July 20, 2024
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Linking Northern and Central NJ, Bronx, Manhattan, Westchester and CT

Molding Young Minds

I recently took to social media to ask friends/readers what they’d like to know more about in the realm of eating disorders and mental health. A friend responded, requesting more information related to working with adolescent males and females in a school setting.

Oftentimes parents, families, friends and partners reach out to me with an interest in learning more about preventative measures and about how to act as a strong support who is sensitive to issues related to mental health. While these supporters are incredibly important, there also is an entire population that can be just as influential: educators. It is for this reason that I’ve developed and presented a program to train teachers in the context of eating disorders. Teachers and coaches all interact on a day-to-day basis with students and have the opportunity to positively/negatively influence those struggling.

Though not all individuals who struggle with mental health issues are school-aged, a high number of mental health issues and disorders begin in adolescence and are seen among students ranging from junior high school to college-aged. I therefore find my friend’s request relevant and potentially impactful as many of my readers are involved in the education field. And for those who aren’t, so many of you are parents and community members who interact with a number of children. While I will gear this article primarily to educators—and focus primarily on eating disorders—please adopt these themes as you see fit.

  1. Know what you’re looking for. To delve into the basic symptoms of depression, anxiety, self-injury, addiction and/or eating disorders could take up multiple pages of this newspaper and therefore I will recommend instead that you learn about these symptoms—a simple Google search will provide a wealth of information. Learn about the symptoms but also know about the causes. Learn about the methods of practice that work best depending on the issue. There are many approaches that people take to be helpful, but instead perpetuate the issue. For instance, commenting on weight in a praising or even concerned manner feeds the eating disorder rather than conveying care, as preoccupation with weight is a major component of the eating disorder and this will only add to feelings of anxiety.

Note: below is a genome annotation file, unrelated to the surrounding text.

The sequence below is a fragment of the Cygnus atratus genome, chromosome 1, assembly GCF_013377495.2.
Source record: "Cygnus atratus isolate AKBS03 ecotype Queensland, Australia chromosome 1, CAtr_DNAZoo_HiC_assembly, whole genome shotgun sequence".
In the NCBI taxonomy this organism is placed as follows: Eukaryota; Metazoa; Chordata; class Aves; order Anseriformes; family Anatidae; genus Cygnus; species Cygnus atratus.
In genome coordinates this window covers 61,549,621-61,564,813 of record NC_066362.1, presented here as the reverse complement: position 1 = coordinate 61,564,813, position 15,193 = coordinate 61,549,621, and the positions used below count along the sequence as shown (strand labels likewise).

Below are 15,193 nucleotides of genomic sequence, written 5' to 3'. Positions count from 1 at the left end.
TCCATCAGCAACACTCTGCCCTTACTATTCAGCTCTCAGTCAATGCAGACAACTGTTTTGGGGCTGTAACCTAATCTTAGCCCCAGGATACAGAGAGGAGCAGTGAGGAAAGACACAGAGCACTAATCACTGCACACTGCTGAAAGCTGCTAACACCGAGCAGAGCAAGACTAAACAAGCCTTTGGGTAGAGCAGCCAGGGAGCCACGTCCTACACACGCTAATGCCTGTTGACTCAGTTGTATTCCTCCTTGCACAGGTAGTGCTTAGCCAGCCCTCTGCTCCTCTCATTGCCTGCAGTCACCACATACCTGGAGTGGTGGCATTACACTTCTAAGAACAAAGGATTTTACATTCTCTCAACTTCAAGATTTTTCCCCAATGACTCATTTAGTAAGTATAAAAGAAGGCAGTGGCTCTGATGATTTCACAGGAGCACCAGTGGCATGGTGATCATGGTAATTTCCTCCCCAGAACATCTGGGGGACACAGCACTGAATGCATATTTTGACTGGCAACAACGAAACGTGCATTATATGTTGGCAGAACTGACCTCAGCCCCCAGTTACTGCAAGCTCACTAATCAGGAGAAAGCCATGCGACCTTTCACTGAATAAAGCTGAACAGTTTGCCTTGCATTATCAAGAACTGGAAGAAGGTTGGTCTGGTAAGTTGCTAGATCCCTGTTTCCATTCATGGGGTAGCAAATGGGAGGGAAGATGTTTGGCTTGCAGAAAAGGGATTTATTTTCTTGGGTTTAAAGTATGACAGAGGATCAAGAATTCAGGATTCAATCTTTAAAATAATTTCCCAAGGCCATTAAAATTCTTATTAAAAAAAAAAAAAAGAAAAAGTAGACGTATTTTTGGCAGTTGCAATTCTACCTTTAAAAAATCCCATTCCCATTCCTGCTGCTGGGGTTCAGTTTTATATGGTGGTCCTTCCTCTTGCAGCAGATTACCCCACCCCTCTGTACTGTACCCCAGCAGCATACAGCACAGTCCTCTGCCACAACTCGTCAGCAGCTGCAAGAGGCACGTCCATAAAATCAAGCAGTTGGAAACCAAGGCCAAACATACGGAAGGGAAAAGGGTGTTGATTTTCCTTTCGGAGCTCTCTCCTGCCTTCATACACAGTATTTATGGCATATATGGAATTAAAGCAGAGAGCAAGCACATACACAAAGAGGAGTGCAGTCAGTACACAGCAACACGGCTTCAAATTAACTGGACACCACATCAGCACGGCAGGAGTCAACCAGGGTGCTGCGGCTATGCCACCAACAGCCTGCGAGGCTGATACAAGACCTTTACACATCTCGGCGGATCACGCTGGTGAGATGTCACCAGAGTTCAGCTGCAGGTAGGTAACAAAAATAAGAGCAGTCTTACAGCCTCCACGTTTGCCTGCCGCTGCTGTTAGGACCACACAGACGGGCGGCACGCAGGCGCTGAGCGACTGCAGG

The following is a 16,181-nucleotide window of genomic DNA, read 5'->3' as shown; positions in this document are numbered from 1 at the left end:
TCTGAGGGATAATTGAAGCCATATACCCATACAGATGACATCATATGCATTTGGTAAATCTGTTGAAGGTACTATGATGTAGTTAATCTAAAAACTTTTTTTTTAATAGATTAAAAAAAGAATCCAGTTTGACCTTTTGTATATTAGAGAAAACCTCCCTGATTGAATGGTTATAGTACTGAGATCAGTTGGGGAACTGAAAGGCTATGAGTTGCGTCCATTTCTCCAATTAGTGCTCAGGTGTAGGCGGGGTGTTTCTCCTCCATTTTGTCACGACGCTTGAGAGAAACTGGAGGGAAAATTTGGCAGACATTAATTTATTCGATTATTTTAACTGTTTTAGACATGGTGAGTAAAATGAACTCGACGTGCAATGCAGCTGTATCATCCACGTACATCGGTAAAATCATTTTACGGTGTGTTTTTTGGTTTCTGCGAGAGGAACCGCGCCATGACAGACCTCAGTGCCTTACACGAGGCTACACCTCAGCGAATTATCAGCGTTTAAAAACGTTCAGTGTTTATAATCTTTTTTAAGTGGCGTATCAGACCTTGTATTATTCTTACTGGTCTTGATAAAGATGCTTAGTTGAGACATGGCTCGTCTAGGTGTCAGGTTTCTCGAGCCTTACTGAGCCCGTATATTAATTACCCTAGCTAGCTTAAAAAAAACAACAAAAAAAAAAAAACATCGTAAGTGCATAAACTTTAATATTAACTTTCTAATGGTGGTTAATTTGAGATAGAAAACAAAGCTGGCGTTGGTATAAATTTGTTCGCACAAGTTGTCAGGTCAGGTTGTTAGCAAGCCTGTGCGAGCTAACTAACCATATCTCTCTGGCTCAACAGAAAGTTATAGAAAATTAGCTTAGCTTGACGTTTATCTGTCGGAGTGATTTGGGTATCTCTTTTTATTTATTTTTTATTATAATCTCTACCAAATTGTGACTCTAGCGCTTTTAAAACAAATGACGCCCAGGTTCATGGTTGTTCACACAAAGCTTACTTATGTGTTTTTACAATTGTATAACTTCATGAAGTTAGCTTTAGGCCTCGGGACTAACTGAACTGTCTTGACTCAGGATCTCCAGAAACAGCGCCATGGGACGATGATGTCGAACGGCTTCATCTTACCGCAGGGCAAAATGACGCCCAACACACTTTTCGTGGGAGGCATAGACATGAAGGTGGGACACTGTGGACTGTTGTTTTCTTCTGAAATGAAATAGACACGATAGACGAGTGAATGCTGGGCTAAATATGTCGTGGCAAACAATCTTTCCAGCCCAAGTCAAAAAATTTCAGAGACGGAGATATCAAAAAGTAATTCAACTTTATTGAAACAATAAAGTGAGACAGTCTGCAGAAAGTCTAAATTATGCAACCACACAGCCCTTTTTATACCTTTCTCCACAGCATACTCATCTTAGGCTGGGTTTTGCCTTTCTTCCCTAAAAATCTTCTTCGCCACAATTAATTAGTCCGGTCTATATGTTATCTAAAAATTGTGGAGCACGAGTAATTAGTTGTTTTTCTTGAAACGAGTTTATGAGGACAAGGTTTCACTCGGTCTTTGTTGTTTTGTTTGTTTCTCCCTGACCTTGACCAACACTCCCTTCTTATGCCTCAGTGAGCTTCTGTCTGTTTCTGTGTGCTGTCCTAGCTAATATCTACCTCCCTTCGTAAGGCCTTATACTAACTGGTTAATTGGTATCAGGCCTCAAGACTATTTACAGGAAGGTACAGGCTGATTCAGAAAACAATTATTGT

2. Do not comment on appearance. Complimenting appearance is a commonplace social interaction. Whether this relates to new clothes, weight etc. my recommendation is to stay away from this. Comment instead on efforts, skills and the experience of being with this student. It is not taboo to tell a student you like her new haircut or comment on an item of clothing—this does happen. However, there is a way to be mindful of the degree to which this takes place. We don’t want students to remember the instances of teachers commenting on appearance. Rather, we want students to learn from teachers as role models who value the soul of the individual. A simple change in compliments can subliminally—or consciously—shift what the students believe that you, as the educator, value.
  3. Be mindful of food/exercise attitudes. Just as it is recommended for mothers not to discuss desired weight loss or dieting in front of her children, so too this extends to teachers. I recall teachers discussing their diets while I ate in the lunchroom. They spoke negatively of their bodies in a way that was honest, in the way two friends might speak. What they hadn’t realized was that their adolescent students could be impacted by these statements. By hearing adults discuss weight loss/exercise in a maladaptive manner, students form beliefs around their own bodies and their need to “work on” their bodies, or take on a diet. This is not to say that hearing my teachers contributed to my eating disorder. But the reality is that students look up to their teachers and if you can have a positive impact by speaking mindfully (or not at all) about your body while within earshot of students, why not practice this.
  4. Know the system. If you’re concerned about a student or other adolescent, know to whom you should turn. It is the first recommendation to talk to a school guidance counselor. It is important that the school has a list of clinicians/medical providers who are familiar with eating disorders/mental health who may act as advisors. If you’re concerned or overhear conversation that may allude to symptoms of mental illness, or notice obsessive tendencies or even have another student come forward sharing concerns, it is important to talk with the appropriate staff member and they will deem what would be the next best step.

I believe that by learning more about mental health, all different players involved in a given individual’s life may act as a support, as someone to whom the person can turn. You have an opportunity to learn more and serve as a positive influence. Please, take the time to explore.

By Temimah Zucker, LMSW

 For questions or comments related to resources or teacher training, please email the author at [email protected].

 

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